• Population-Environment Dynamics.  Contains 4 collections of selected models.  Collections in this set go beyond building creation and attempt to make imaginative use of both Google SketchUp and Google Earth.
      • 1901-2001 Greater London.  Contains 11 models.  Visualize changing population patterns in relation both to the earth's surface and time: the process can add substantially to traditionally graphed information. The materials in this collection appeared originally in an article by Arlinghaus and Batty, published in Solstice: An Electronic Journal of Geography and Mathematics, Vol. XVII, No. 2, December 2006, http://www.imagenet.org/. This article and a related one draw on simply viewing clusters of bar charts as being similar to clusters of buildings: vertical pattern offers insight of various sorts. Direct link to that article: http://www-personal.umich.edu/%7Ecopyrght/image/solstice/win06/arlbat2/indexPartII.html The .kmz files associated with the many .skp files have been accumulated into one .kmz. Download that .kmz from the link below or use the sample .skp files below to create individual .kmz files for Bromley. Switch successive decades off and on in GE to animate the pattern. The .kmz file below contains data for Bromley and for 31 other London boroughs and for London, from 1901 to 2001. Link: http://www-personal.umich.edu/%7Ecopyrght/image/solstice/win06/arlbat2/GreaterLondon.kmz
      • Ann Arbor, MI:  Collections.  Contains 10 collections of selected models.  Set of collections of geo-referenced models of Ann Arbor, both urban and environmental: 1. Textured buildings of the Downtown Development Authority (DDA) 2. Untextured buildings of the DDA extruded to correct height. 3. Textured buildings of The University of MIchigan 4. Sets of partially textured buildings of The University of MIchigan 5. kmz file of all buildings outside the DDA and outside The University of MIchigan, untextured and extruded to an arbitrary height of 2 stories. 6. Allen Creek Floodplain.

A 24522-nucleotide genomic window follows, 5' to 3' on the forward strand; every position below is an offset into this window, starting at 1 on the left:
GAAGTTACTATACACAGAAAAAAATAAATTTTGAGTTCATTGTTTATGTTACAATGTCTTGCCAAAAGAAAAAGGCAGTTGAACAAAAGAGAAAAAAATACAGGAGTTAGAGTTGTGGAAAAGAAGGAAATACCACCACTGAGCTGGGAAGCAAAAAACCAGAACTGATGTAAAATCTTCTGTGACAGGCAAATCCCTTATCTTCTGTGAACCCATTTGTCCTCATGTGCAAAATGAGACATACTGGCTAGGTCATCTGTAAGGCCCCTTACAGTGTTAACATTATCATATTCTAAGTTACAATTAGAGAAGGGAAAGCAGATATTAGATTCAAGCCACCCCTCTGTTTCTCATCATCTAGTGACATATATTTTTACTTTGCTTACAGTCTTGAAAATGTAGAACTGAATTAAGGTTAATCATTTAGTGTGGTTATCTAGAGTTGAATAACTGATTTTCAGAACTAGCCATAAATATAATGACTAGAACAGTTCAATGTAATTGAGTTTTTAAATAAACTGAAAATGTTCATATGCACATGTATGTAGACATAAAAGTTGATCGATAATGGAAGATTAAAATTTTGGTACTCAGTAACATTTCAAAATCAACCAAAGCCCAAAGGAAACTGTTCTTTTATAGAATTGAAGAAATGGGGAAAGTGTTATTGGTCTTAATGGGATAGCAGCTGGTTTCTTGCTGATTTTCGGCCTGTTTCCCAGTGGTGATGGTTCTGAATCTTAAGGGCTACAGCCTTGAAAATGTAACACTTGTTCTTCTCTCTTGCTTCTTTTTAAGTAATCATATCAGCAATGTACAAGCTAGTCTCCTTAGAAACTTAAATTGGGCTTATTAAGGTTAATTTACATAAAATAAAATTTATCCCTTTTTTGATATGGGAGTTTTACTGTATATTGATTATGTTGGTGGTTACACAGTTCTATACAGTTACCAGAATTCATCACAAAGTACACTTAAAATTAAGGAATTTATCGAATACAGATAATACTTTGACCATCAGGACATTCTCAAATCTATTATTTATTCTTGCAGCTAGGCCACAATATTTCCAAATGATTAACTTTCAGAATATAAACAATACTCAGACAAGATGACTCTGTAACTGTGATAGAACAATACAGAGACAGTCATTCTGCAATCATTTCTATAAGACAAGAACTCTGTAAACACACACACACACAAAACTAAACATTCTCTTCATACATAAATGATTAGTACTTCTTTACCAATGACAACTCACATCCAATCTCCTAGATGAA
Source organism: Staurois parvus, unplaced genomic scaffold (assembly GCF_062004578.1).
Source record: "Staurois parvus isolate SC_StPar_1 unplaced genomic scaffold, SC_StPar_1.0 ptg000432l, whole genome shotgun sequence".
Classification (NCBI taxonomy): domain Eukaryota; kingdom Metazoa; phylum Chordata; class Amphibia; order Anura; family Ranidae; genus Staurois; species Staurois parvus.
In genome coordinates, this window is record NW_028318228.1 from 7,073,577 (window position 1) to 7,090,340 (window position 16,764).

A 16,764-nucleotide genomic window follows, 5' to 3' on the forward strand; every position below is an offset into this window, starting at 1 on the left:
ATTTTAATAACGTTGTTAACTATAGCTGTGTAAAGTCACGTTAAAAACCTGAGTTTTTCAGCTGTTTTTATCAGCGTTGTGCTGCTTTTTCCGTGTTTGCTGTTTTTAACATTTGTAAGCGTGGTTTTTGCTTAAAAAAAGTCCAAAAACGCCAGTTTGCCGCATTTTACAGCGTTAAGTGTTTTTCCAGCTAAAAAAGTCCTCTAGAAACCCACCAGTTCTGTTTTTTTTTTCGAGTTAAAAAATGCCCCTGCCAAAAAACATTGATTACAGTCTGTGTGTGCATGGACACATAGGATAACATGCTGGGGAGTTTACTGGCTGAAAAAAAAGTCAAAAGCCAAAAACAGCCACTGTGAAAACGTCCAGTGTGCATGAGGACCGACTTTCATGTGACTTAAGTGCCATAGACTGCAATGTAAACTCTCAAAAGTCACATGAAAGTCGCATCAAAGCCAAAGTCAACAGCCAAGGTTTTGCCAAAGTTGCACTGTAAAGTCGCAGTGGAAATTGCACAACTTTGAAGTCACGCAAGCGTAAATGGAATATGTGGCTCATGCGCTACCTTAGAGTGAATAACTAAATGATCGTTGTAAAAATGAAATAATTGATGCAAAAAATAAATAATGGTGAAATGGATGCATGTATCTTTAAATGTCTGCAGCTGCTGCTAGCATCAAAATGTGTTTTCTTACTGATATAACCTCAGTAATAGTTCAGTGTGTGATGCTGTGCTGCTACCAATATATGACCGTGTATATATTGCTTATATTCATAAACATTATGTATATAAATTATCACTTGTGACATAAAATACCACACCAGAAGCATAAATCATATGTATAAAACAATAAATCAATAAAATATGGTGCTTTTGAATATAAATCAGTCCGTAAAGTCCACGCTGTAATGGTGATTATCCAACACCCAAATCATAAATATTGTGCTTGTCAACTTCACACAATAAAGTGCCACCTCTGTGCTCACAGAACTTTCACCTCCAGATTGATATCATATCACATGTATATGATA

• Archimedes' Selected Collection.  Contains 52 models.  This collection includes a selection of models by Archimedes of buildings and scenes in Ann Arbor, Michigan. For a full set, see "Cities in Development." Also, for numerous other 3D models of Ann Arbor, see http://www.imagenet.org/ and navigate to various versions of the "3D Atlas of Ann Arbor."
Google Earth models appearing in Solstice:  An Electronic Journal of Geography and Mathematics that do not appear above.  A link is given to the live article and also to the zipped (or other format) file in Deep Blue.

Solstice articles.  Virtual Reality Modeling Language (VRML) models made using direct vrml code or 3D Studio Max software.  Early ones use GIS software from ESRI (ArcView with Spatial Analyst and 3D Analyst extensions).


Solstice:  An Electronic Journal of Geography and Mathematics
Volume XX, Number 2
Institute of Mathematical Geography (IMaGe).
All rights reserved worldwide, by IMaGe and by the authors.
Please contact an appropriate party concerning citation of this article: sarhaus@umich.edu

Solstice was a Pirelli INTERNETional Award Semi-Finalist, 2001 (top 80 out of over 1000 entries worldwide)

One article in Solstice was a Pirelli INTERNETional Award Semi-Finalist, 2003 (Spatial Synthesis Sampler).

Solstice is listed in the Directory of Open Access Journals maintained by the University of Lund where it is maintained as a "searchable" journal.

Solstice is listed on the journals section of the website of the American Mathematical Society, http://www.ams.org/
Solstice is listed in Geoscience e-Journals
IMaGe is listed on the website of the Numerical Cartography Lab of The Ohio State University:  http://ncl.sbs.ohio-state.edu/4_homes.html

Congratulations to all Solstice contributors.

1964 Boulder Drive,
Ann Arbor, MI 48104